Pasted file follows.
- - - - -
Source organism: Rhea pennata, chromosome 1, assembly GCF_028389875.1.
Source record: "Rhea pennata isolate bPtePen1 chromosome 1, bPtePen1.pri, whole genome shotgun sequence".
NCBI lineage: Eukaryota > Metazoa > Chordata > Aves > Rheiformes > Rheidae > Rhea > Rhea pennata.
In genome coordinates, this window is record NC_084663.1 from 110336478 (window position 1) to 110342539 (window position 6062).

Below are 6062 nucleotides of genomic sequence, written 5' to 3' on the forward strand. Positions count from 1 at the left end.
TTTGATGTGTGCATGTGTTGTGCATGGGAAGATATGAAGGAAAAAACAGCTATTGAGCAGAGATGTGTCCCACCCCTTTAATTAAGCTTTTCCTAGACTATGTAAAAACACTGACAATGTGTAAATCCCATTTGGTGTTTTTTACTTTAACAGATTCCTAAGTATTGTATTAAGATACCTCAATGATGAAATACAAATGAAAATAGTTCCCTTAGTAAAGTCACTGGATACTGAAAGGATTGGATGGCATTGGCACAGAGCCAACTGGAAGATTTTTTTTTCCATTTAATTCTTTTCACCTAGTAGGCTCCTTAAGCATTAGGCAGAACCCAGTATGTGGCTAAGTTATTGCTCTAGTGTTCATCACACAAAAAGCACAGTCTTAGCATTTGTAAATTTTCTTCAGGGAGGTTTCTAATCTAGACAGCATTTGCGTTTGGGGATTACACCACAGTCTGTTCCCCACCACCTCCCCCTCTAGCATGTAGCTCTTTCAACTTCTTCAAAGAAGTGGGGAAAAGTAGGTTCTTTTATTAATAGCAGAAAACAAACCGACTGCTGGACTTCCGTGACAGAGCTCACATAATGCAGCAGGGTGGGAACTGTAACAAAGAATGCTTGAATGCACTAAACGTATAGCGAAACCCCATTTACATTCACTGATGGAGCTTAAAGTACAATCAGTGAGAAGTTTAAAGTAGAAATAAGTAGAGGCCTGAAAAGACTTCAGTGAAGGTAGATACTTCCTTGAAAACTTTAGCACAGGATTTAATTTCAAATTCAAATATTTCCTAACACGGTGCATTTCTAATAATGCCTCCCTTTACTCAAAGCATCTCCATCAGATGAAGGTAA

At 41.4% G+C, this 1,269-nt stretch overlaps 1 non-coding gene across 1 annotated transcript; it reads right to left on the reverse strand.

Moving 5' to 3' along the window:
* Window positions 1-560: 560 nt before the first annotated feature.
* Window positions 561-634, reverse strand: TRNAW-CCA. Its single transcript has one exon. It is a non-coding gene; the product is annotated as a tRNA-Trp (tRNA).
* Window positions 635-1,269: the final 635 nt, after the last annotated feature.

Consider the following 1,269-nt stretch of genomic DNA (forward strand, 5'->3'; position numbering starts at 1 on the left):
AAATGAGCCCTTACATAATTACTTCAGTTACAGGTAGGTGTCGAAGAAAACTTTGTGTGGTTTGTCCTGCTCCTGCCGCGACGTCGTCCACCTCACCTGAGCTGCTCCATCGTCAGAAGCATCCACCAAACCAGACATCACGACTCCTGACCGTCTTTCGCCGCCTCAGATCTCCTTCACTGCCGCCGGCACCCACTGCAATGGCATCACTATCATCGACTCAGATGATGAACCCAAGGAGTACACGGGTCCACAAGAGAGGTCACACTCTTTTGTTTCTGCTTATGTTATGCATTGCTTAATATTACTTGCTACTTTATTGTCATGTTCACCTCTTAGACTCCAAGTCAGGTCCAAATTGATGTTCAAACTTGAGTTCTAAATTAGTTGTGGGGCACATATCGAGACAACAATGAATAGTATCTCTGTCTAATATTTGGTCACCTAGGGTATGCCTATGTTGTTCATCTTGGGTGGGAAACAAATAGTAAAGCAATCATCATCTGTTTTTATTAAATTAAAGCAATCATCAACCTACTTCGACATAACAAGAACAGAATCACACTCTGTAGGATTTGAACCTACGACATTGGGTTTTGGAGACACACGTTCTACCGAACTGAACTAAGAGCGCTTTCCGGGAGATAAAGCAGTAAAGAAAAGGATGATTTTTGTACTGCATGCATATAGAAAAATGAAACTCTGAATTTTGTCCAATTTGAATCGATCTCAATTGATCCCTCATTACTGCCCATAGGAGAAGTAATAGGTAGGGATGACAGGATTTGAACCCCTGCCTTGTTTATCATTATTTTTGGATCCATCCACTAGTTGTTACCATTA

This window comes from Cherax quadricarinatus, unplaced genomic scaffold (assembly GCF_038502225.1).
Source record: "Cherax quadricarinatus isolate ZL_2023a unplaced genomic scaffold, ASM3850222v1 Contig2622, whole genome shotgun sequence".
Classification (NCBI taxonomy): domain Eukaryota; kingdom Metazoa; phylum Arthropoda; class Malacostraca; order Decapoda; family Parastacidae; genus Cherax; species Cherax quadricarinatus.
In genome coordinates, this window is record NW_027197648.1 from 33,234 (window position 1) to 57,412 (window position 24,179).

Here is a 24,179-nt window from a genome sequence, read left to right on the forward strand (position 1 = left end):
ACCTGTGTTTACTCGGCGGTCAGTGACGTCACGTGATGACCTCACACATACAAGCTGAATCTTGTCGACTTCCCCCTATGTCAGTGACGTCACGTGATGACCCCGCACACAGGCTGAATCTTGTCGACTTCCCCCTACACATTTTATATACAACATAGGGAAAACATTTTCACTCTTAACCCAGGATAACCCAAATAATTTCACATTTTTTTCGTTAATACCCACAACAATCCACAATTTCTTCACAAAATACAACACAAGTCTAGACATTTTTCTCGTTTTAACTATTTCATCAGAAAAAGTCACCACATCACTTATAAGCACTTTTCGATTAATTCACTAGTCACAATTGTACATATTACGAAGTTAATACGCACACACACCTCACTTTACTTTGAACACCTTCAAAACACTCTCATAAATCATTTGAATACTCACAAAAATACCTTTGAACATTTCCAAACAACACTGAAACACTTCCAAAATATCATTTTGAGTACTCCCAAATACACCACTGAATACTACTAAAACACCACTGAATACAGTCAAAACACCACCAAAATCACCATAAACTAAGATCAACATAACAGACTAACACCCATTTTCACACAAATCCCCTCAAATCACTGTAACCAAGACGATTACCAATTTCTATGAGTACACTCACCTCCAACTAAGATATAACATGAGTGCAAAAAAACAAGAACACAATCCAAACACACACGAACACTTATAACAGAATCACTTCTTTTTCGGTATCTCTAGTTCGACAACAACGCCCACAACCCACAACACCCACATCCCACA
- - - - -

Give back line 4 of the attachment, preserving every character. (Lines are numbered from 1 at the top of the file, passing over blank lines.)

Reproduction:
In genome coordinates, this window is record NC_084663.1 from 110336478 (window position 1) to 110342539 (window position 6062).